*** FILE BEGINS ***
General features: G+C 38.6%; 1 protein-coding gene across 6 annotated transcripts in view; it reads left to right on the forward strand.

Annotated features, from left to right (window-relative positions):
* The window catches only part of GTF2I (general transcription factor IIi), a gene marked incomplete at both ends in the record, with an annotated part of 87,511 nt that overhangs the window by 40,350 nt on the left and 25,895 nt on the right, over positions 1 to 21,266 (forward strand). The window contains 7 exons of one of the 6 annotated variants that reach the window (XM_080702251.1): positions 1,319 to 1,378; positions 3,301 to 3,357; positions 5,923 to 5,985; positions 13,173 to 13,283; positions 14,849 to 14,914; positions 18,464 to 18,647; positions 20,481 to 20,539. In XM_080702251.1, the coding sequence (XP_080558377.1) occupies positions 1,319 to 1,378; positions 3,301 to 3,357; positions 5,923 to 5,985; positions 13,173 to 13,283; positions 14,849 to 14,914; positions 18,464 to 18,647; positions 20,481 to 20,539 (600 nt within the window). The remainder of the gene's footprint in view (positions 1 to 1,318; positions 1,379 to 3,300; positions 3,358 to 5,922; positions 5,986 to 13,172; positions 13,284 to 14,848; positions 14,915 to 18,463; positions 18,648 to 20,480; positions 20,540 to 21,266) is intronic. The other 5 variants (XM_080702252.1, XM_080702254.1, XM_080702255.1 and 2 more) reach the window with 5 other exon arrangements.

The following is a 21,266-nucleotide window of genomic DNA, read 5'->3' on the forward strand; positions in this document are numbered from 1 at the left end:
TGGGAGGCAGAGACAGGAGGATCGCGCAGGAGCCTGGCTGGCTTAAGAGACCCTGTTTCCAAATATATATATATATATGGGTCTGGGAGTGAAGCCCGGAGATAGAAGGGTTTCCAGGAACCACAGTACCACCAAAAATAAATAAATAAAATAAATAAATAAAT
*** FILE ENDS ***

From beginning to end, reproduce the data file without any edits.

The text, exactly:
General features: G+C 38.6%; 1 protein-coding gene across 6 annotated transcripts in view; it reads left to right on the forward strand.

Annotated features, from left to right (window-relative positions):
* The window catches only part of GTF2I (general transcription factor IIi), a gene marked incomplete at both ends in the record, with an annotated part of 87,511 nt that overhangs the window by 40,350 nt on the left and 25,895 nt on the right, over positions 1 to 21,266 (forward strand). The window contains 7 exons of one of the 6 annotated variants that reach the window (XM_080702251.1): positions 1,319 to 1,378; positions 3,301 to 3,357; positions 5,923 to 5,985; positions 13,173 to 13,283; positions 14,849 to 14,914; positions 18,464 to 18,647; positions 20,481 to 20,539. In XM_080702251.1, the coding sequence (XP_080558377.1) occupies positions 1,319 to 1,378; positions 3,301 to 3,357; positions 5,923 to 5,985; positions 13,173 to 13,283; positions 14,849 to 14,914; positions 18,464 to 18,647; positions 20,481 to 20,539 (600 nt within the window). The remainder of the gene's footprint in view (positions 1 to 1,318; positions 1,379 to 3,300; positions 3,358 to 5,922; positions 5,986 to 13,172; positions 13,284 to 14,848; positions 14,915 to 18,463; positions 18,648 to 20,480; positions 20,540 to 21,266) is intronic. The other 5 variants (XM_080702252.1, XM_080702254.1, XM_080702255.1 and 2 more) reach the window with 5 other exon arrangements.

The following is a 21,266-nucleotide window of genomic DNA, read 5'->3' on the forward strand; positions in this document are numbered from 1 at the left end:
TGGGAGGCAGAGACAGGAGGATCGCGCAGGAGCCTGGCTGGCTTAAGAGACCCTGTTTCCAAATATATATATATATATGGGTCTGGGAGTGAAGCCCGGAGATAGAAGGGTTTCCAGGAACCACAGTACCACCAAAAATAAATAAATAAAATAAATAAATAAAT